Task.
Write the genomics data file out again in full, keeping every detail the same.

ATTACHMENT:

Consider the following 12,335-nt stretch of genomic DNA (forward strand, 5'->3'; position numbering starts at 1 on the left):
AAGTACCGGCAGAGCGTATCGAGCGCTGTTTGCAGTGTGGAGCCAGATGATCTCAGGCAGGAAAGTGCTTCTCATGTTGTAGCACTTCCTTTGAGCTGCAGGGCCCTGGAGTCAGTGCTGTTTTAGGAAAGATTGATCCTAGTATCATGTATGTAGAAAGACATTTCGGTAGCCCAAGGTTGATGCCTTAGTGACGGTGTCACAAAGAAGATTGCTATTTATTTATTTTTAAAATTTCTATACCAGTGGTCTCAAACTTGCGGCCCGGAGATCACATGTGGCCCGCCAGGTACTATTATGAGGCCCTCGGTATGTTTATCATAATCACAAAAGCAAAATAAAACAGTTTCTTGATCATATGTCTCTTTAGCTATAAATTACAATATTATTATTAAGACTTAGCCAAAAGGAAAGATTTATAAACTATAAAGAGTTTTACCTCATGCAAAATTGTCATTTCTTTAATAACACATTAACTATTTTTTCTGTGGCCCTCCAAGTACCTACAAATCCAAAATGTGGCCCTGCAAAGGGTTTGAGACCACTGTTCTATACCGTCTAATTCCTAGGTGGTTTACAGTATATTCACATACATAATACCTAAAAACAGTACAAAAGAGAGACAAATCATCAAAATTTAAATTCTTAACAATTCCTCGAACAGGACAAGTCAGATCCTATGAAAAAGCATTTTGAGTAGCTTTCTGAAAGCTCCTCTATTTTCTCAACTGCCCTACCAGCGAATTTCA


Consider the following 12,335-nt stretch of genomic DNA (forward strand, 5'->3'; position numbering starts at 1 on the left):
AAGTACCGGCAGAGCGTATCGAGCGCTGTTTGCAGTGTGGAGCCAGATGATCTCAGGCAGGAAAGTGCTTCTCATGTTGTAGCACTTCCTTTGAGCTGCAGGGCCCTGGAGTCAGTGCTGTTTTAGGAAAGATTGATCCTAGTATCATGTATGTAGAAAGACATTTCGGTAGCCCAAGGTTGATGCCTTAGTGACGGTGTCACAAAGAAGATTGCTATTTATTTATTTTTAAAATTTCTATACCAGTGGTCTCAAACTTGCGGCCCGGAGATCACATGTGGCCCGCCAGGTACTATTATGAGGCCCTCGGTATGTTTATCATAATCACAAAAGCAAAATAAAACAGTTTCTTGATCATATGTCTCTTTAGCTATAAATTACAATATTATTATTAAGACTTAGCCAAAAGGAAAGATTTATAAACTATAAAGAGTTTTACCTCATGCAAAATTGTCATTTCTTTAATAACACATTAACTATTTTTTCTGTGGCCCTCCAAGTACCTACAAATCCAAAATGTGGCCCTGCAAAGGGTTTGAGACCACTGTTCTATACCGTCTAATTCCTAGGTGGTTTACAGTATATTCACATACATAATACCTAAAAACAGTACAAAAGAGAGACAAATCATCAAAATTTAAATTCTTAACAATTCCTCGAACAGGACAAGTCAGATCCTATGAAAAAGCATTTTGAGTAGCTTTCTGAAAGCTCCTCTATTTTCTCAACTGCCCTACCAGCGAATTTCA